I mean, it was lovely, Tom, and then you come barging in with that whole Dorothy-back-from-Oz business: "I learned that Downton is my home and that you are my family. If I didn't quite know that before I left, I know it now."

Fine, fine, but what narrative function do you have in mind, Tom? See, Mary's got the pigs covered. Violet and Isobel have cornered the health care market. Spratt is helping to rehabilitate escaped convicts. Had you come a week earlier, you might have helped to cheer up gloomy old Edith, but wouldn't you know? As soon as she announces she's "staring middle age in the face," out pops Bertie Pelham, the estate agent she met last season in Brancaster. (He's played by the equally fictional-sounding Harry Hadden-Paton.)

They had a pretty sexy evening together putting Edith's magazine to bed, and by the time they're done, Bertie's saying things like "You inspire me," and I don't know, he seems like the type of guy who might go through with his own wedding and not be so careless as to be slaughtered by Nazi thugs. So that's progress, isn't it?

I guess what it comes down to, Tom, is this: Once Sybbie's been lateraled to the nearest nanny, you're going to have start pulling some story freight. Weeping over pigeons isn't going to cut it.

Tough love, I know, but these are end times.

Signed,

The Abbots

Best scene: That tragicomic job interview between Barrow and Sir Michael Reresby (Ronald Pickup) in the mausoleum called Dryden Park. Even if you don't share Baron Fellowes's knee-jerk reverence for faded gentry, Sir Michael is a poignant old cuss, mourning his dead family and the days when women would go up at evening's end, "their faces lit from the flame from their candle ... their diamonds twinkling as they climbed up into the darkness." Kudos both to Mr. Pickup and to the "Downton" set designers, who are every bit as meticulous with aristocratic squalor as with aristocratic splendor.

Best lines: Violet was back on her game Sunday: "I know several couples who are perfectly happy who haven't spoken in years. ... In my experience, second thoughts are vastly overrated. ... A peer in favor of reform: like a turkey in favor of Christmas." But the line that tasted most of Wilde: "I know nothing of Spratt's friends. He has a great many relations who seem to get married and buried with numbing regularity. Usually on very inconvenient days."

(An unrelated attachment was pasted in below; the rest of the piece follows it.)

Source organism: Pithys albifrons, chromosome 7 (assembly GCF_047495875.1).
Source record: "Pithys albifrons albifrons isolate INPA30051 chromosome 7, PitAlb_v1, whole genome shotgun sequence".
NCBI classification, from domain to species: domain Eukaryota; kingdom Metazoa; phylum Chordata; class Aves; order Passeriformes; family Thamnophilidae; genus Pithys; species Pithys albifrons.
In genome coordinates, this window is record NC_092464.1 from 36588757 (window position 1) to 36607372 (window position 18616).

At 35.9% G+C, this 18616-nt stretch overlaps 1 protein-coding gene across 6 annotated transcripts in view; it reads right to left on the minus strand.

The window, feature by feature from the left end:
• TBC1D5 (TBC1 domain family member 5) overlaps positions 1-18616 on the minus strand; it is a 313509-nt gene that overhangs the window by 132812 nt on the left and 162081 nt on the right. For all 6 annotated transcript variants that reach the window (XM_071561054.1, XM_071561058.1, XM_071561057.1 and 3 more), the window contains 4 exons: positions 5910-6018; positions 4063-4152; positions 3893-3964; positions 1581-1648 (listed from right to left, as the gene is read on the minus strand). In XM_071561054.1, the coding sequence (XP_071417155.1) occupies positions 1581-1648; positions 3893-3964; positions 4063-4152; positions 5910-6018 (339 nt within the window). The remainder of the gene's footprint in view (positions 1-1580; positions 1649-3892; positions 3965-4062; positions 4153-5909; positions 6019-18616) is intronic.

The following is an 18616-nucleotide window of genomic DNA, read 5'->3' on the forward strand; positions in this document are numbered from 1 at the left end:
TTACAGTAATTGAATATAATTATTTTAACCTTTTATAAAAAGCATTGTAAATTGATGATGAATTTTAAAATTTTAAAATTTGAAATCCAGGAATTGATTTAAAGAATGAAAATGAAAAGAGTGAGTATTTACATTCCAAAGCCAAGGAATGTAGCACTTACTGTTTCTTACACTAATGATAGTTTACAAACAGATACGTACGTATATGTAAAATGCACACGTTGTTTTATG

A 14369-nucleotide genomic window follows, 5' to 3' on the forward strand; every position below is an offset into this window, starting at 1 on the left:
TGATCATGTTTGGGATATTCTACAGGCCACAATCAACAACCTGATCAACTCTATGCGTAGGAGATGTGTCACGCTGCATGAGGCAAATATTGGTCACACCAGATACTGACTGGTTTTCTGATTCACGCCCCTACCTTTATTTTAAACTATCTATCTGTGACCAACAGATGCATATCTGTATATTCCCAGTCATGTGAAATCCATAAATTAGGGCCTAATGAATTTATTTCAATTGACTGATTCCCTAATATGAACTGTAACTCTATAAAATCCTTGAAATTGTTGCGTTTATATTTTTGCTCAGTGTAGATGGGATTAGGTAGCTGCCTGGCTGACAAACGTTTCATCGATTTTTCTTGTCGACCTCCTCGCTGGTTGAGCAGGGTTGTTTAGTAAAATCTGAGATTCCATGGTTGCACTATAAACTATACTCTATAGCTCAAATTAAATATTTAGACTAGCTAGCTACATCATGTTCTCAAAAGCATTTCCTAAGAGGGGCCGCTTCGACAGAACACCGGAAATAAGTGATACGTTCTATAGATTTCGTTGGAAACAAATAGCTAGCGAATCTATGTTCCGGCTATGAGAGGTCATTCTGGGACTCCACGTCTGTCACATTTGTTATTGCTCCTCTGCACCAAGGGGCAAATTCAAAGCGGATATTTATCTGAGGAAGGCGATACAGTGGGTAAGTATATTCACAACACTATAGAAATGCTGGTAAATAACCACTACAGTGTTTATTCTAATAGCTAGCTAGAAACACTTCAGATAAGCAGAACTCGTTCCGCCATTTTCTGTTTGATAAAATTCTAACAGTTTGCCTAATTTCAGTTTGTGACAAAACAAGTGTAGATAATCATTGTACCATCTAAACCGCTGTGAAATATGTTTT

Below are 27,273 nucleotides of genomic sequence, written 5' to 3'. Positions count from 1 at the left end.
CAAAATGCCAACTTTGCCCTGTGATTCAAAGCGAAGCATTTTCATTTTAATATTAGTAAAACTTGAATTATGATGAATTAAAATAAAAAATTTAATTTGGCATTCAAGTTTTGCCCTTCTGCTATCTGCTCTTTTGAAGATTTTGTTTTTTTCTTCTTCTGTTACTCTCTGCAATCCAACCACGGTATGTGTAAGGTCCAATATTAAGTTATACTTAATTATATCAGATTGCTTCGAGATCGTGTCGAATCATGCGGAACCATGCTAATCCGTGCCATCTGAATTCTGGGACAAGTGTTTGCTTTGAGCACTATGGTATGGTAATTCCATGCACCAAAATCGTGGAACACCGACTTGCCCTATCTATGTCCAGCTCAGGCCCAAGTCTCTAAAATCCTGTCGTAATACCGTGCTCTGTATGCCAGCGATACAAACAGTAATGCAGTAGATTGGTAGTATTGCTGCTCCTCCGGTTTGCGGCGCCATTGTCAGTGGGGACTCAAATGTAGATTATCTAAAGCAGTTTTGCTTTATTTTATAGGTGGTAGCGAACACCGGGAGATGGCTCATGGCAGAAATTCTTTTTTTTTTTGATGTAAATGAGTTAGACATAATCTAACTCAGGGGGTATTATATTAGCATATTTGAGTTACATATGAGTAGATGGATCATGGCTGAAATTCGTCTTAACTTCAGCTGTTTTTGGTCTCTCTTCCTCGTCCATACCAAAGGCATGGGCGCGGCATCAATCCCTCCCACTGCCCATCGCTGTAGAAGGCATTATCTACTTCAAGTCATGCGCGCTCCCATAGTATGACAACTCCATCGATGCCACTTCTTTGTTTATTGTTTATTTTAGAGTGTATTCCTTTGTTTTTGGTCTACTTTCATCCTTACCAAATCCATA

This week's drinking game: A Daisy cocktail for every time Daisy puts in a plug for Mr. Mason. (And save some booze for Mr. Mason because, from the wary look in Cora's eyes, this tenancy transfer may not be the no-brainer we thought it was.)

I Google so you don't have to: Adrienne Bolland, a French pilot who became the first woman to fly over the Andes.

Department of other stuff

  • The much-anticipated showdown between Mrs. H and Lady Mary turned out to be no contest. "This is our day, my lady. It's about Charles Carson and Elsie Hughes and not about this glorious house and the glorious people that have lived in it. Just us, and that's the way I'd like to celebrate it." Way to bring it, Mrs. H.

  • What's that "little bit of indigestion" that Earl of G's got going on?

  • If I close my eyes while Dr. Clarkson is talking, I hear James Mason.

  • Delightful Miss Marple-ish moment when Denker lays it down on Spratt: "After you put him up in the potting shed, did he get away safely?" I see a limited "Mystery!" series in her future.

Ponder with me, Abbots. Is Barrow a republican? Is Anna pregnant for keeps? Does anyone have a sit-down wedding breakfast anymore? Would Carson really forgive Lady Mary if she attacked him with a brick? Is it really so wrong to race up to London in a swirling cloud of crisis and drama? Even if you're racing down from Yorkshire? Will Marigold ever speak? And will we ever get used to saying Mrs. Carson?

Only six to go!



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Louis Bayard